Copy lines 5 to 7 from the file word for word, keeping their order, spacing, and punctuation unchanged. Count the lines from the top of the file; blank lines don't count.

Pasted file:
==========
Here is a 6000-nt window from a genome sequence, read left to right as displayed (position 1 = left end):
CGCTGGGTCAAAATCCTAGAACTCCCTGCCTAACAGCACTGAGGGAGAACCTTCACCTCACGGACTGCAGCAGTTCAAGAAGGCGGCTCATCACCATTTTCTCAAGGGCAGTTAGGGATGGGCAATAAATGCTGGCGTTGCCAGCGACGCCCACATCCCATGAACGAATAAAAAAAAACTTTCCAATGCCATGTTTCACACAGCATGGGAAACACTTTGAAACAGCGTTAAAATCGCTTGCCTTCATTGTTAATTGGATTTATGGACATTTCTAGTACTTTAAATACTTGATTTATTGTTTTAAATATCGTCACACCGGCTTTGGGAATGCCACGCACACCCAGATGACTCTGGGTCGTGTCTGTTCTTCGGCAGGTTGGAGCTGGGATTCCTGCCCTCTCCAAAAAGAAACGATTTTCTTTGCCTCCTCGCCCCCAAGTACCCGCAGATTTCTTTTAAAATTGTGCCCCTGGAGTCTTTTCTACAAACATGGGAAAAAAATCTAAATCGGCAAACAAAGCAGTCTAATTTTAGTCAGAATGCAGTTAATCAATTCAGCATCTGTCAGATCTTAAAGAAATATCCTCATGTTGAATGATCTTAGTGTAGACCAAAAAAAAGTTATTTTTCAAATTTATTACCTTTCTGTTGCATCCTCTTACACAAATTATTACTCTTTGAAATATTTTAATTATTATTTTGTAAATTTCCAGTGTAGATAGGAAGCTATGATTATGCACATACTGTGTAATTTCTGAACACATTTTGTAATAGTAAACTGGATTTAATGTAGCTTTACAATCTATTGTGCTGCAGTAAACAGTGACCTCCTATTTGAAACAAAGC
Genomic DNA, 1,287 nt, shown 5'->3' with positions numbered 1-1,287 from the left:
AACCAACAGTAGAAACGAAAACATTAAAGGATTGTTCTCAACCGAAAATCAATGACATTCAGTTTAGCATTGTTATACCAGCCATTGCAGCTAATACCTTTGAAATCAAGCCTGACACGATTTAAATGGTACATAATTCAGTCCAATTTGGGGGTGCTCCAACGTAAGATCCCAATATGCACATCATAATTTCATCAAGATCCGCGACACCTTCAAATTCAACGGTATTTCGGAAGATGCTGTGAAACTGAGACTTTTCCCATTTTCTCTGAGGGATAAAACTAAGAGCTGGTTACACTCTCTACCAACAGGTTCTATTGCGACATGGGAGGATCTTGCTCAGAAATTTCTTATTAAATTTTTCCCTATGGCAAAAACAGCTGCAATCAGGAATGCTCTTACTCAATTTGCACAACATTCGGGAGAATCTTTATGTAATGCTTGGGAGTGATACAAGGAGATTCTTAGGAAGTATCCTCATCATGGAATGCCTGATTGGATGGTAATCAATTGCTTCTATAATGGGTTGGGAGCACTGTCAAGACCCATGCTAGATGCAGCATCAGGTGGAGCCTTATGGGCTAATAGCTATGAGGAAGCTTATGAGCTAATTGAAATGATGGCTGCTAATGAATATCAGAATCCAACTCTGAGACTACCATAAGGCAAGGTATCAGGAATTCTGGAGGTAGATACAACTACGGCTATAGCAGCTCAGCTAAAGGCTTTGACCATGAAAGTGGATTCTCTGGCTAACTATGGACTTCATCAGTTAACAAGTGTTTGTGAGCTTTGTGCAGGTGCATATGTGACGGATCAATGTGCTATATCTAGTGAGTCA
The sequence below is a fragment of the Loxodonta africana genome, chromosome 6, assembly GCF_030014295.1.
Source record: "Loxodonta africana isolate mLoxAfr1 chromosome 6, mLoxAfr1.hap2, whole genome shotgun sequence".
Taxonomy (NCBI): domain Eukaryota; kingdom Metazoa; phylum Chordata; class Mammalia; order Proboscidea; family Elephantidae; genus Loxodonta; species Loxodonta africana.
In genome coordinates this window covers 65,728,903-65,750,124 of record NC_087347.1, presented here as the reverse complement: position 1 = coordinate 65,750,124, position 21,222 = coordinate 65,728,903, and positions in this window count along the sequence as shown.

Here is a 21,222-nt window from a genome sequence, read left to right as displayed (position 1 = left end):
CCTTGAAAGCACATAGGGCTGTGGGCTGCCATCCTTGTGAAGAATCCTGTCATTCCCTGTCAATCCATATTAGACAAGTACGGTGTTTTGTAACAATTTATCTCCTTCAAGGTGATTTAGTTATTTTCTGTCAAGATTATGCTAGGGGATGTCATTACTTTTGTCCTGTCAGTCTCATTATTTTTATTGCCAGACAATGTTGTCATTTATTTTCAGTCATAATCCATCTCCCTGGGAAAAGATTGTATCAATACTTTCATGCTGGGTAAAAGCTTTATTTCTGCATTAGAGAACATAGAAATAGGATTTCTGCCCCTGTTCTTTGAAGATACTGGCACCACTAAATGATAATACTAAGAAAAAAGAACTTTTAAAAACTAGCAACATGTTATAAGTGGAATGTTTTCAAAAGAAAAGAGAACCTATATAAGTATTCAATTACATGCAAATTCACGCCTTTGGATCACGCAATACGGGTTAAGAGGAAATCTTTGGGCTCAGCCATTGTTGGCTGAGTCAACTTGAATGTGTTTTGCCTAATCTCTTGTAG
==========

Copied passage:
The sequence below is a fragment of the Loxodonta africana genome, chromosome 6, assembly GCF_030014295.1.
Source record: "Loxodonta africana isolate mLoxAfr1 chromosome 6, mLoxAfr1.hap2, whole genome shotgun sequence".
Taxonomy (NCBI): domain Eukaryota; kingdom Metazoa; phylum Chordata; class Mammalia; order Proboscidea; family Elephantidae; genus Loxodonta; species Loxodonta africana.